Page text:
Algernon Millhouse, better known as Algy, was a complete package player. Equally comfortable in any position on the ground, Millhouse consistently ranked in the best players lists throughout his career at Norwood.
A man who took his commitments seriously, Millhouse might never have played a match due to his determination to honour his work and study arrangements. Were it not for a career change brought on by a local job offer from an ex-Norwood man, Millhouse’s extraordinary ability may have been lost to the game.
Having captained his junior club in the Barrier Ranges Association, Millhouse assumed a leadership role at Norwood before ever playing a game for the club. He took to the blackboard to share his game knowledge with younger players, and even the club’s official captain and coach would seek his advice and assistance on match day.
He was widely renowned for his clean disposal by foot, particularly a consistently accurate stab-pass. Millhouse was also capable of long goals from the midfield, but he remained an unselfish player who could always be relied upon to make the right decision for the team.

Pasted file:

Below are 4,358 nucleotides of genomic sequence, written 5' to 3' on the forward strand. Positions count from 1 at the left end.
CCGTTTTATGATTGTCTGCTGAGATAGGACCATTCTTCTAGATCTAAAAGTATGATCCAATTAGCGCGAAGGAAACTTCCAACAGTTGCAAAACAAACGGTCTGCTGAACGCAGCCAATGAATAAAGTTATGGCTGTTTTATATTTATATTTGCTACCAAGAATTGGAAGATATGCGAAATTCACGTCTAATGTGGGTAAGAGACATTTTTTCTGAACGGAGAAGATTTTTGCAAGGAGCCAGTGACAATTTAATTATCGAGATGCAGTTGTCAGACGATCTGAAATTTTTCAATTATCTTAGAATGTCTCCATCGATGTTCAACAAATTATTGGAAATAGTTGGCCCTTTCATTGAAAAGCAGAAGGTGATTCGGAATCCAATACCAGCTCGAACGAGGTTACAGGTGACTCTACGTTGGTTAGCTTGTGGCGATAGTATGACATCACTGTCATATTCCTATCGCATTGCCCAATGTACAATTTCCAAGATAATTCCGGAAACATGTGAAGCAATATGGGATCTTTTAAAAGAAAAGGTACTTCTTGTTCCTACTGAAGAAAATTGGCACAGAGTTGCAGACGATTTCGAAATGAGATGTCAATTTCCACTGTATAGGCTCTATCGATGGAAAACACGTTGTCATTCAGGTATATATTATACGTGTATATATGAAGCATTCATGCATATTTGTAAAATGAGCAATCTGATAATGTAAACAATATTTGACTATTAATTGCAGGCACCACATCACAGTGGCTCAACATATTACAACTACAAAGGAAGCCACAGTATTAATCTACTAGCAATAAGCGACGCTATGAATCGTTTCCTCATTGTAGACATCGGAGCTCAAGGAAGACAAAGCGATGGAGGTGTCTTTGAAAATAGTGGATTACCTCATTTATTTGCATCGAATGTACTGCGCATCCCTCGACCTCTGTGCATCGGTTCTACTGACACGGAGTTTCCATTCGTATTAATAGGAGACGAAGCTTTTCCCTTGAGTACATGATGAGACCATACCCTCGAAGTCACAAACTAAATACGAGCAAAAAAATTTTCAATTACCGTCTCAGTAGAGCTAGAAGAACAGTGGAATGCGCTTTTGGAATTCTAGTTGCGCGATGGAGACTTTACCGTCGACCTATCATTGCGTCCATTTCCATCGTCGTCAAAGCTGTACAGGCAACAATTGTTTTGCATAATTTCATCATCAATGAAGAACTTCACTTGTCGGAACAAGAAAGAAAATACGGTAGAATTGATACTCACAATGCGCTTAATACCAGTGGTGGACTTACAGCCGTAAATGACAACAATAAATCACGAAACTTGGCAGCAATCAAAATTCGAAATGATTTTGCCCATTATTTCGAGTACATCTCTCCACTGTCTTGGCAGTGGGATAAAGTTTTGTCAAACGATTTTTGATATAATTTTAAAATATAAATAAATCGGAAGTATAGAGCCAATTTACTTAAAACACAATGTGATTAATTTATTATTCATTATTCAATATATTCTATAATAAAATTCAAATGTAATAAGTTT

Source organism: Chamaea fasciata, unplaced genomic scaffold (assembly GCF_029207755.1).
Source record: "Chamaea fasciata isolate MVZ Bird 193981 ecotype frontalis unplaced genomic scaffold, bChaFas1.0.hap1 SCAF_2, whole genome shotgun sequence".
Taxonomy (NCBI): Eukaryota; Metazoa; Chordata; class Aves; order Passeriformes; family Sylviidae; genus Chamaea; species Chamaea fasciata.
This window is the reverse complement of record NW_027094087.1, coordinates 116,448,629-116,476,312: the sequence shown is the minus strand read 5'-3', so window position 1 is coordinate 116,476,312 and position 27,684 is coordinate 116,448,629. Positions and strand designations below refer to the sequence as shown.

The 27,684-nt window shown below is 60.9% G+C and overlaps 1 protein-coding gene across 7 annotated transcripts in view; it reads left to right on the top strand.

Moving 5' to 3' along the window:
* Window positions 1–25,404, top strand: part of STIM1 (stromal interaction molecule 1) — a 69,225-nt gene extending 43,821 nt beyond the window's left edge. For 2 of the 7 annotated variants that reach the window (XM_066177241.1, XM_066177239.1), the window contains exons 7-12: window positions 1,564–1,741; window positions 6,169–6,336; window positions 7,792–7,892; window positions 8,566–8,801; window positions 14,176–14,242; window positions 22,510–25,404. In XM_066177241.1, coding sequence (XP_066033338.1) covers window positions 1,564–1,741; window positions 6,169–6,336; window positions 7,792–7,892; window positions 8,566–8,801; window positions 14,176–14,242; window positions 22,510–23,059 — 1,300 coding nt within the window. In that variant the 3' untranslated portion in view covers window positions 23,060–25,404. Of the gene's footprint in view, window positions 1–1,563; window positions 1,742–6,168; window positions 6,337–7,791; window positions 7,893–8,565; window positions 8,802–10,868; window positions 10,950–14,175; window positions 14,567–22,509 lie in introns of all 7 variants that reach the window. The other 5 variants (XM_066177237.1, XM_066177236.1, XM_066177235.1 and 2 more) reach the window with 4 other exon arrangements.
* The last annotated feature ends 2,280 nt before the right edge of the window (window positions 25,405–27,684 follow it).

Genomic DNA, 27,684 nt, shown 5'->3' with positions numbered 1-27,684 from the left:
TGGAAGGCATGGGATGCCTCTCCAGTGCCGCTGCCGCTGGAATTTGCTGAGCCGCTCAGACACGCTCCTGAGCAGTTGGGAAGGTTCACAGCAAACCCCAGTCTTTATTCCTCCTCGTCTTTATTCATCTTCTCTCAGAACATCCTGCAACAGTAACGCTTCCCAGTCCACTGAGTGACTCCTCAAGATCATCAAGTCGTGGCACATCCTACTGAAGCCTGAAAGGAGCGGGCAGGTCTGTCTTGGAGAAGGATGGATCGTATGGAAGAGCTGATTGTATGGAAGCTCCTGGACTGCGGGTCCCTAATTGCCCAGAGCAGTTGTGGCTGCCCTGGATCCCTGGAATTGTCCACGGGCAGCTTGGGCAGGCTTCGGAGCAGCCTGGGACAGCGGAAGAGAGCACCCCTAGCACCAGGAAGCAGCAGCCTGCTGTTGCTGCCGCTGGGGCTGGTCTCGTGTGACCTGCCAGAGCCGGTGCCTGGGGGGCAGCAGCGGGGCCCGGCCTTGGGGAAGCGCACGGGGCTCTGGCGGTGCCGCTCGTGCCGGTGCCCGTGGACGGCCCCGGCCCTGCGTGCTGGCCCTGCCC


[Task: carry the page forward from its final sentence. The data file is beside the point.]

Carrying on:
Although a capable ruckman, it was his work as a rover that earned him the title of Adelaide’s best footballer in 1912, and this accolade led him to decline the offer of vice-captain for the 1913 season in order to join Melbourne and later St. Kilda in the VFL. His contribution to the latter club is credited as a factor in St. Kilda’s charge to the 1913 Grand Final, which they lost to Fitzroy.
Millhouse returned to Norwood in 1914, where he finally became captain of the club.
Like many other footballers, Millhouse answered the call when war broke out in 1915, and his brilliant career came to an end when he left Australia in 1916. Returning home at the end of the war in 1919, Millhouse never returned to football, and he died in Richmond, Victoria in 1948, aged 61.
F Thompson March 2013